An index of mortgage applications in the U.S. rose last week to the highest level since October as more Americans took advantage of lower interest rates and refinanced.
The Mortgage Bankers Association’s index increased 6.7 percent in the week ended July 2. The Washington-based group’s refinancing gauge jumped 9.2 percent to the highest reading since May 2009, and its index of purchases fell 2 percent to the second-lowest level since 1997.
Near record-low mortgage costs may encourage more homeowners to refinance loans to trim their monthly payments. Home sales are showing few signs of rebounding after the end of a tax credit of as much as $8,000, indicating employment gains and a reduction in foreclosures are needed to sustain the housing recovery.
“Housing is looking exceedingly weak,” Michael Gregory, a senior economist at BMO Capital Markets in Toronto, said before the report. “We need job growth and income growth for demand to pick up.”
The share of applicants seeking to refinance a loan rose to 78.7 percent last week, the highest since April 2009, from 76.8 percent the prior week.
The average rate on a 30-year fixed loan was little changed at 4.68 percent, holding just above the record low of 4.61 percent reached in March 2009 after the Federal Reserve expanded a mortgage-purchasing plan aimed at reducing lending rates. The program ended in March of this year.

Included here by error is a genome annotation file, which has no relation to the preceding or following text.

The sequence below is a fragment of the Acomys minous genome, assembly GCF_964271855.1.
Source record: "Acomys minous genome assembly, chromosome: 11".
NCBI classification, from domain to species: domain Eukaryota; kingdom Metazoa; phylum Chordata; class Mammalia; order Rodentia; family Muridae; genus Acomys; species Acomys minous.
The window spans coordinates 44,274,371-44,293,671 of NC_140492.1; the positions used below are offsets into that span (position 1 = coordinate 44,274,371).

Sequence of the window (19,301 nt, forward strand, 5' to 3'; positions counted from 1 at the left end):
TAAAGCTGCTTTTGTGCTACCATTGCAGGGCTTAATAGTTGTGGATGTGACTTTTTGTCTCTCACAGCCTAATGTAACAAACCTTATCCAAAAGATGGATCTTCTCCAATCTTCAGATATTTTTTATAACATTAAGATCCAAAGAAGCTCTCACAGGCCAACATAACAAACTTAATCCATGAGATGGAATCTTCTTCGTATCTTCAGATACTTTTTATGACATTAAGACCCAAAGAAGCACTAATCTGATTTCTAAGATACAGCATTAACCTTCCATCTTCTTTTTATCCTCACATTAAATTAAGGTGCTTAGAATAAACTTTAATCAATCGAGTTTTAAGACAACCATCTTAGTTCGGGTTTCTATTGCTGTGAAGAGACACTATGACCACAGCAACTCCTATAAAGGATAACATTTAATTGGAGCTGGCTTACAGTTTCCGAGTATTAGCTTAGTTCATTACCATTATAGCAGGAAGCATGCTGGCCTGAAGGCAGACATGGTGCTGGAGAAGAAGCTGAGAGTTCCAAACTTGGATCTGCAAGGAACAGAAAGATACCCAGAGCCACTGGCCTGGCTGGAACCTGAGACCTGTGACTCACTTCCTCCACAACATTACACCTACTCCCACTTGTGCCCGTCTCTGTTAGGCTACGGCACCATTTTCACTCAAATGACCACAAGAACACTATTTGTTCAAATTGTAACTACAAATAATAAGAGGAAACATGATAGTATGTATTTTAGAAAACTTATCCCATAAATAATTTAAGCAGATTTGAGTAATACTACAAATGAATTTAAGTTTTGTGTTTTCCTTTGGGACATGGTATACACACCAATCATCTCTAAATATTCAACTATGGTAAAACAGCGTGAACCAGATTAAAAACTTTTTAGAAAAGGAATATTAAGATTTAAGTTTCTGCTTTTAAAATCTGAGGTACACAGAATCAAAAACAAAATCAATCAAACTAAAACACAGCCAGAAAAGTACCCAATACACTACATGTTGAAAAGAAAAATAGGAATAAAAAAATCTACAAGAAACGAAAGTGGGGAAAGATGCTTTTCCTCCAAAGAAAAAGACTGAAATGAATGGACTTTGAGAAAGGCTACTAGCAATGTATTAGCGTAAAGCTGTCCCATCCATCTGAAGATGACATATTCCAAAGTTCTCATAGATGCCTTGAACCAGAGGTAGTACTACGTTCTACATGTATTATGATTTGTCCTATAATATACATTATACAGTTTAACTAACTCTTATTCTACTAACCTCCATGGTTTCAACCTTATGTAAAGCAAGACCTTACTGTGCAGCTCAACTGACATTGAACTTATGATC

At the current 30-year rate, monthly payments for each $100,000 of a loan would be about $517, down about $40 from a year ago when the rate was 5.34 percent.
The average rate on a 15-year fixed mortgage rose to 4.11 percent from 4.06 percent, and the rate on a one-year adjustable mortgage increased to 7.2 percent, from 7.05 percent.
The tax credit for first-time homebuyers, which was extended in November to include some current owners, required contracts be signed by April 30 and closed by June 30. President Barack Obama last week signed another extension, under which buyers have until Sept. 30 to complete paperwork and settle on the house.
The number of contracts to purchase previously owned homes plunged in May by more than twice as much as forecast, according to figures from the National Association of Realtors. Housing starts and building permits also declined in May.
Improvement in the labor market may be needed before home sales recover. Payrolls fell in June for the first time this year, reflecting a drop in federal census staff and a smaller- than-forecast gain in private hiring, government figures showed on July 2. The jobless rate fell to 9.5 percent from 9.7 percent as the labor force shrank.
Covington, Louisiana-based Pool Corp., the world’s largest wholesale distributor of swimming-pool products, said it is focusing on the upkeep of older pools as the industry adapts to plunging home sales and declining pool construction.
“We had to adjust to what the retail customer wanted,” Chief Executive Officer Manuel Perez de la Mesa said in an interview on June 30. “We had to come up with new products and new marketing programs.”